Scott Hardie | March 28, 2020
Here's a morbid and callous question that has been in the news lately: Is a healthy economy worth a certain number of lives lost? The question of how much a life is worth has been asked by economists lately, not least because Texas's lieutenant governor offered his own life. There are people who do dangerous work to further the economy, like soldiers defending our interests overseas or just people doing inherently high-risk work in construction or other fields, but those people are usually compensated for the danger and carry medical insurance and life insurance. Should we accept a small number of citizens getting sick from diseases like coronavirus in order to keep the economy healthy for everyone?

Samir Mehta | March 29, 2020
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Scott Hardie | April 1, 2020
I would say that the Texas LG's offer is BS unless he says he won't accept any care at all, so as to free up resources for others. But I recognize that he didn't mean his statement literally and was just trying to start a discussion.

I find this topic appalling. When a society believes that it's ok for some people to die for the rest to have it better, then the question becomes which people deserve to die, and this leads to bad things. But I've seen the question raised publicly several times since our coronavirus crisis started, so I figured I'd see what kind of discussion it prompted here.

I agree about the problem of scarce resources in medicine. If we had state-managed health care, it wouldn't have such a ruthless focus on efficiency, but it would be just as overwhelmed with patients right now, judging from what other countries are going through. It seems to me, very much a non-expert, that one good thing we can do after this is prepare for future pandemics now. The world is ever more inter-connected now, so pandemics are inevitably going to happen more; we knew that already, but now that we've gone through such a bad one, maybe there's the political will to spend the money necessary to fight this better in the future. The United States should purchase a massive stockpile of medical supplies and equipment, and store them in or near major population centers, to be refreshed periodically and released to medical facilities when needed. I'm thinking something like the Strategic Petroleum Reserve but for PPE and other gear. If we aren't going to fix our stupid broken American health-care system, then stockpiling emergency supplies so that we can't run out seems like the least that we can do.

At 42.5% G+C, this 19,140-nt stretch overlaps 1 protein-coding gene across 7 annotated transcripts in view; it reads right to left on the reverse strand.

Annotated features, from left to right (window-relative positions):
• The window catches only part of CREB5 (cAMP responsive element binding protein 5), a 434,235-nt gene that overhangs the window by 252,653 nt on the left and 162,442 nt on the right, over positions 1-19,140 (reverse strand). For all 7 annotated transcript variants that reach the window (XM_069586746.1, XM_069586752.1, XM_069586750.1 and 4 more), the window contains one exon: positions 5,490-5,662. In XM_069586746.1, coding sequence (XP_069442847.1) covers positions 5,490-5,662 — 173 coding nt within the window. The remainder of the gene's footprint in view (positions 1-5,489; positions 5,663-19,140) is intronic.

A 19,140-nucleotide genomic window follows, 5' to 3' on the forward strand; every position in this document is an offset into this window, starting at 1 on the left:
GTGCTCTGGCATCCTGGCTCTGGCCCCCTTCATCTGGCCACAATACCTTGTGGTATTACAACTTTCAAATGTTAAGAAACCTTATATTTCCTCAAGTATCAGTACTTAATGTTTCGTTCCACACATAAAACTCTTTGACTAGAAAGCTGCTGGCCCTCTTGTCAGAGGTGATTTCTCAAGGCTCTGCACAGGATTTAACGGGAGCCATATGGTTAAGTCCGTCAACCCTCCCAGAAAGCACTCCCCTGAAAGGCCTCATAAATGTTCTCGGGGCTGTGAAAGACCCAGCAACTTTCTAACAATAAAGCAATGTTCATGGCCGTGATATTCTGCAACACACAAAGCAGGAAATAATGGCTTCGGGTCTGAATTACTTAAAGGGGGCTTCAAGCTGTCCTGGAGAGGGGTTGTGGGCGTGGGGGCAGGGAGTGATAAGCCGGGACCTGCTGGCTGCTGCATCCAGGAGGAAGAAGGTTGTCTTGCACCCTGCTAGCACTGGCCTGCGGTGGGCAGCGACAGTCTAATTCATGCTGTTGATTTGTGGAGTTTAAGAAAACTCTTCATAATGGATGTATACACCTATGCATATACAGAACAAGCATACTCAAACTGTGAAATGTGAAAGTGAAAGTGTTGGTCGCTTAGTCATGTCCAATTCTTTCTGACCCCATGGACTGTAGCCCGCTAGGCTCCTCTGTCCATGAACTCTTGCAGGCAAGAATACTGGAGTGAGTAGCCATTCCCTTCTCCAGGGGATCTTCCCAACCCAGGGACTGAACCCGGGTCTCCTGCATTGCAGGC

Samir Mehta | April 1, 2020
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Scott Hardie | April 1, 2020
Yeah, sometimes I don't understand people's objections to government spending. It's like we're penny-wise and pound-foolish. I've heard people gripe about how much the government gives to NPR (0.01 percent of the federal budget) or gives away in foreign aid (0.88 percent) who have no problem with excessive military spending that even the military says they don't need.

Lori Lancaster | April 5, 2020
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